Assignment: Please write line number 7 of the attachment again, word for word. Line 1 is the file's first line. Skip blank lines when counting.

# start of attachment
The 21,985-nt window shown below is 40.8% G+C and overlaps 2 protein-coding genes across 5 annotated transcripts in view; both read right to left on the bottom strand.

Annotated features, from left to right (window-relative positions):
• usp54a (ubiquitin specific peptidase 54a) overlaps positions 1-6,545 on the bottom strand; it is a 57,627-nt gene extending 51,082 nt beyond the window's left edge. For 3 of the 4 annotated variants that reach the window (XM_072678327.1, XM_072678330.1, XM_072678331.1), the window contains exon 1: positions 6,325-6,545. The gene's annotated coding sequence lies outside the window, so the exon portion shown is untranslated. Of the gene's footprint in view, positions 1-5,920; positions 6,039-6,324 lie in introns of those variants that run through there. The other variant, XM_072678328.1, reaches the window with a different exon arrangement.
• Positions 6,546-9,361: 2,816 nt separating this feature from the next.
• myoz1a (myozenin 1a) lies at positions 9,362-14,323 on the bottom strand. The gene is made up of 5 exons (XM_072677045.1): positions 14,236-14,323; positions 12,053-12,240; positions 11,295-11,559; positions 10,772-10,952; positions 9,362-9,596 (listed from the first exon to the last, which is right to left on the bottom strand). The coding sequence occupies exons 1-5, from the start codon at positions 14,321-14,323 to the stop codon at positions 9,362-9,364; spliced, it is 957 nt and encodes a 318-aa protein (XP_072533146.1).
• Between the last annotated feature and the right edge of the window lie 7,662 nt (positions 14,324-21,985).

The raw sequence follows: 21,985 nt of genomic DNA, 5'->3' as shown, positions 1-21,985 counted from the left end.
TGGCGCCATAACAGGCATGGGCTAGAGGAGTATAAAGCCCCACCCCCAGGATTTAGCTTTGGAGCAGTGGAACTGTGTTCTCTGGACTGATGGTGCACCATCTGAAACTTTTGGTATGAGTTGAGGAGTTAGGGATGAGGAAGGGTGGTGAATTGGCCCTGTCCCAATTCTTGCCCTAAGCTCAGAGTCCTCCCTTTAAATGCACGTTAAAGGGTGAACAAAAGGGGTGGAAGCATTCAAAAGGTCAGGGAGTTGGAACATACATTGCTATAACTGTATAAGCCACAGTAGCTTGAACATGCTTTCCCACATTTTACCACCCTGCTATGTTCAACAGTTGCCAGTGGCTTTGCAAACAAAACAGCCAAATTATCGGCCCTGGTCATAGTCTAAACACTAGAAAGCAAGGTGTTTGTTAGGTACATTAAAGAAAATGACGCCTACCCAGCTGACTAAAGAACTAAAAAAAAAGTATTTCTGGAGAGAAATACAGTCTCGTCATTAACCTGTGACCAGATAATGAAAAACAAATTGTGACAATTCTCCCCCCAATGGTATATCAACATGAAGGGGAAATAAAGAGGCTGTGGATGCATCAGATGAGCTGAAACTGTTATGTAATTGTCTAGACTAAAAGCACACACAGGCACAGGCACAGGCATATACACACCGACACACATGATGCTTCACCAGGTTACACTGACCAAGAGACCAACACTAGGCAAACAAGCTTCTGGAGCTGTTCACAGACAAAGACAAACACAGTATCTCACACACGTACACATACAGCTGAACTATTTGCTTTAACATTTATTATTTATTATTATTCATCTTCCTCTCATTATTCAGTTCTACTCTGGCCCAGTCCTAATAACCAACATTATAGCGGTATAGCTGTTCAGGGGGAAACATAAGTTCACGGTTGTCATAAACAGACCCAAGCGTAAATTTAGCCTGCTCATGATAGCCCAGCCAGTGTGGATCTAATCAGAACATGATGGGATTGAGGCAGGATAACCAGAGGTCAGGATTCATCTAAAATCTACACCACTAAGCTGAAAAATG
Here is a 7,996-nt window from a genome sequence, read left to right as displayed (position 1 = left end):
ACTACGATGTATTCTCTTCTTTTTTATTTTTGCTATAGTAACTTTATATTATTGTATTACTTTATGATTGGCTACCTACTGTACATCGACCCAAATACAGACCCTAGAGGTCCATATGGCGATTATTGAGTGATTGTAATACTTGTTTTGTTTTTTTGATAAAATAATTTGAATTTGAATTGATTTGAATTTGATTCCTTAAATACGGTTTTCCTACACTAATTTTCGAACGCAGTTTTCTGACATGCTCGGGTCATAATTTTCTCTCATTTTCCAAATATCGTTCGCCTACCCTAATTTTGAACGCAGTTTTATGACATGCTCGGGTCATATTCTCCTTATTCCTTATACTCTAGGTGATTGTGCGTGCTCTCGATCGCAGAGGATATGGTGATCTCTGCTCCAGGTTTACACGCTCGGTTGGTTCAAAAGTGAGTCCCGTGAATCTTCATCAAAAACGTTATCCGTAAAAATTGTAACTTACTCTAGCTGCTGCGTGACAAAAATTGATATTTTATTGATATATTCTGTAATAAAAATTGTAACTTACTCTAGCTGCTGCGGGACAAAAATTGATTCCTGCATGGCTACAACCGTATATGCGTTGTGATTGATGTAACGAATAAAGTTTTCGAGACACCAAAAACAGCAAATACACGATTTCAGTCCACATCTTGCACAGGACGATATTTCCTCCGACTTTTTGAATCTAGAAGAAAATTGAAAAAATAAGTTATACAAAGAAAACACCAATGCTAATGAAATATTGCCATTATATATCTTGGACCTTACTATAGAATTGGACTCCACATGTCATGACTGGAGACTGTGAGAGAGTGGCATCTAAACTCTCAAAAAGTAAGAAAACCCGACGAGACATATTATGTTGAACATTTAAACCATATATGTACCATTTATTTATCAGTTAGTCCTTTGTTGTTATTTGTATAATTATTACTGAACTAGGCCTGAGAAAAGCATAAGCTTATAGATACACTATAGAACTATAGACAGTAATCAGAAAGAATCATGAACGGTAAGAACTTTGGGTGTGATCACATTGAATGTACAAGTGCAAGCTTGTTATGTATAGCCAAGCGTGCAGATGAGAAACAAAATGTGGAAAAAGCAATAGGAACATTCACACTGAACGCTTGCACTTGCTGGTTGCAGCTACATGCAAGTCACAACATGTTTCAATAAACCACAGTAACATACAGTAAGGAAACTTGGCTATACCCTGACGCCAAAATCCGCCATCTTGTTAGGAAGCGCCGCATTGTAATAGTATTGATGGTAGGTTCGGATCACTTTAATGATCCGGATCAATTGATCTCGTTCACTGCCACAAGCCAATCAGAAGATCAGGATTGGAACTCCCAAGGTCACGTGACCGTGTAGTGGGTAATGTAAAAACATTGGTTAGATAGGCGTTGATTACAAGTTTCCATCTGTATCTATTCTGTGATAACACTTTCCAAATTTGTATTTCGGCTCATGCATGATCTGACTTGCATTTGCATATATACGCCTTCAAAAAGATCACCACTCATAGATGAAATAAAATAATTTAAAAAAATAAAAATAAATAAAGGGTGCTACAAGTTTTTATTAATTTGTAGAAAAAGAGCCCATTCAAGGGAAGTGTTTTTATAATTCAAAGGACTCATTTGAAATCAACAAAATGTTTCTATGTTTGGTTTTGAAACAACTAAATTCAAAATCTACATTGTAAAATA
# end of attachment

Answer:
The raw sequence follows: 21,985 nt of genomic DNA, 5'->3' as shown, positions 1-21,985 counted from the left end.